Wales' new First Minister has been given strong support from teachers' leaders, but warned of the need to deliver on ambitious pledges to increase school funding.
Carwyn Jones, who won the leadership of the Welsh Labour Party last week, is due to take over as the country struggles to come out of recession and the Assembly government faces unprecedented pressure on its finances.
Mr Jones, a former education minister, a post he held for just six weeks, has made considerable play of his support for schools. One of his key campaign promises was to deliver a rise in education spending at least 1 per cent above the block grant that Wales receives from the British government.
In one of his first media interviews following his appointment as Labour leader, Mr Jones, 42, also focused on education, stressing his intention to "ramp up" spending.
Teachers' representatives have accepted the former barrister's educational overtures, taking them as a sign that he will give priority to schools during his time in charge.
"I'm very pleased with his commitment to closing the funding gap, it wasn't that long ago that the Welsh Assembly was denying there was one," said Anna Brychan, director of the NAHT Cymru.
"This is something we welcome wholeheartedly and we are looking forward to supporting him."
Rex Phillips, NASUWT Wales organiser, said he would be "holding" the new first minister to his pledge.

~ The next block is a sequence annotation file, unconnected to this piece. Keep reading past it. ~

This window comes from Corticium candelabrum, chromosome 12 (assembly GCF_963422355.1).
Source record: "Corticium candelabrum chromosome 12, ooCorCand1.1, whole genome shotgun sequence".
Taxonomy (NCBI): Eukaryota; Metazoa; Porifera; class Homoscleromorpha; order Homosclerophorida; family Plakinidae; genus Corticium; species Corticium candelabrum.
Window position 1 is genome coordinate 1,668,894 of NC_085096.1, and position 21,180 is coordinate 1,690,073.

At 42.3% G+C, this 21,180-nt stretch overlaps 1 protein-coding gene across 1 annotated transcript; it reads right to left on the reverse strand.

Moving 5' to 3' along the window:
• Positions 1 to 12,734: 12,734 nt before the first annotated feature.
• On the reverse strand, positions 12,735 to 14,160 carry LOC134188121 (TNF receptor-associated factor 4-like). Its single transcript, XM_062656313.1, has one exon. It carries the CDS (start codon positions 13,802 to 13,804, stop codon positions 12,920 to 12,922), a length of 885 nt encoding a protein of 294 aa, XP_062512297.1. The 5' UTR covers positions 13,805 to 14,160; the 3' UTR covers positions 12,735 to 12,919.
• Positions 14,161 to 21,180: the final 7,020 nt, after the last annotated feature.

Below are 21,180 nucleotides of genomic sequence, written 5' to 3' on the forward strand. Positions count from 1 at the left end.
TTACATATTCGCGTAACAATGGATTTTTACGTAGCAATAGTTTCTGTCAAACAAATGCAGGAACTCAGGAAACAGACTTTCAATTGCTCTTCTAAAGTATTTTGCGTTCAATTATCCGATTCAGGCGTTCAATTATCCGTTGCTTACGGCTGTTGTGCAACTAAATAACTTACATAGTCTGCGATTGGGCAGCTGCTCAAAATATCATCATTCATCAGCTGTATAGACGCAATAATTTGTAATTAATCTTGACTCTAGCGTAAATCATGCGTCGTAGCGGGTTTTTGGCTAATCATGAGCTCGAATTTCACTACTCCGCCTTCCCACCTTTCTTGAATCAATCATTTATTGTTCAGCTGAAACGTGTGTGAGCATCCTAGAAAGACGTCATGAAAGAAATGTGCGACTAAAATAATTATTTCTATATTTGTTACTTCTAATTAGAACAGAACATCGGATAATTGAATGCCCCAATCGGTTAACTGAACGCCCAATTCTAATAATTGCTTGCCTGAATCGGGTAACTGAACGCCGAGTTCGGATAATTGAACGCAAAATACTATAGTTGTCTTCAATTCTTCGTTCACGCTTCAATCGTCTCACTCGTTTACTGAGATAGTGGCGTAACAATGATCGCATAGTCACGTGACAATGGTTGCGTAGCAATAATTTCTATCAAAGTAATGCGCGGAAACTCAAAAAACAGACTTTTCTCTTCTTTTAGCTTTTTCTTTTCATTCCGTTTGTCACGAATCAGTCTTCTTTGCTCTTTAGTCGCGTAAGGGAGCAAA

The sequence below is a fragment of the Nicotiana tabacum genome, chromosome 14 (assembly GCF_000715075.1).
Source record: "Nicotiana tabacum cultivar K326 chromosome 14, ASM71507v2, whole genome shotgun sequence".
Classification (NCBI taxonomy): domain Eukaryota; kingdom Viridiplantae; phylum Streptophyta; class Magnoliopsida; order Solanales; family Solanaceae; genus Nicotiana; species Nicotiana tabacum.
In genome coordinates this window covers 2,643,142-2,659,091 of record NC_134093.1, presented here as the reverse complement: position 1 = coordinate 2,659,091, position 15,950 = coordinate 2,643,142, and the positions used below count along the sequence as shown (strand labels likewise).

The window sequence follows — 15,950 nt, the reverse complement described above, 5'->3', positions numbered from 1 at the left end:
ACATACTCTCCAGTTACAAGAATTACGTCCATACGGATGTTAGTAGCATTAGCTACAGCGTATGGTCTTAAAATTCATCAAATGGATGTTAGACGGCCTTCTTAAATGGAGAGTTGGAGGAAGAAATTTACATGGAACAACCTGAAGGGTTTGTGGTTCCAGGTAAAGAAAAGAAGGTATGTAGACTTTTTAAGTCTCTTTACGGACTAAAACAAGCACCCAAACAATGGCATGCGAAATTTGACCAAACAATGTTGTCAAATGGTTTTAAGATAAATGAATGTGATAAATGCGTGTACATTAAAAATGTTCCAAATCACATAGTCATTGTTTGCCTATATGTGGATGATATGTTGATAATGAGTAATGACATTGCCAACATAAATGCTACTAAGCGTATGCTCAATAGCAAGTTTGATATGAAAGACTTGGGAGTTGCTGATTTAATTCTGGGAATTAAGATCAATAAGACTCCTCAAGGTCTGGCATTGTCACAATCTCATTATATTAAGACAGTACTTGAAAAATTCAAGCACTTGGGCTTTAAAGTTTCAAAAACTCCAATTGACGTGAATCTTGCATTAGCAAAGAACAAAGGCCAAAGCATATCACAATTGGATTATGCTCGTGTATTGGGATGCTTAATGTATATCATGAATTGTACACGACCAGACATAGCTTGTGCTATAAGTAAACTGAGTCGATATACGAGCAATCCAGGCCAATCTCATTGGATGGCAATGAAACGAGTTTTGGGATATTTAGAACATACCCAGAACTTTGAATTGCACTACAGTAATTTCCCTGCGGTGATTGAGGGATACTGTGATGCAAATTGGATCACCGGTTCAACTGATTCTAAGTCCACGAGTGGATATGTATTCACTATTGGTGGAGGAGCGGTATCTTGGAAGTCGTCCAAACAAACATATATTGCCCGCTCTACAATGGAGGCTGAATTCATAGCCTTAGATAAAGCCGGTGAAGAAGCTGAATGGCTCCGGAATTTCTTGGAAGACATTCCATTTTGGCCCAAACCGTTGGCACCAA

The union has been lobbying Assembly members over the funding gap. In some areas the amount spent per pupil is pound;496 less than in the highest funded English authorities.
"We think a 1 per cent rise will go some way to closing the gap," Mr Phillips said.
Married with two children, Mr Jones has been praised for his support and knowledge of further education colleges as well as schools.
But the fluent Welsh speaker, who is due to succeed Rhodri Morgan as First Minister, has also been challenged to reform school organisation as well as promising extra funding.
Gareth Jones, secretary of the Association of School and College Leaders Cymru, said: "We are entering a new era of austerity, everyone accepts that. If spending increases in one area it has to reduce in another.
"A priority should be reforming the delegation of budgets to schools. Headteachers in Wales get a significantly lower amount transferred for them to spend directly than their colleagues in England and much more is spent on administration and governance."
The focus on investment came as the General Teaching Council for Wales had its funding from the Welsh Assembly for professional development cut by pound;5 million a year.
Gary Brace, the council's chief executive, described the cuts as a "significant blow" that will make it more difficult to educate the next generation of teachers.
"When it created a specific fund for the professional development of teachers in 2000, Wales was leading the way in the UK as a beacon of best practice," he said.
"By cutting this budget, the Welsh Assembly government has taken a backwards step."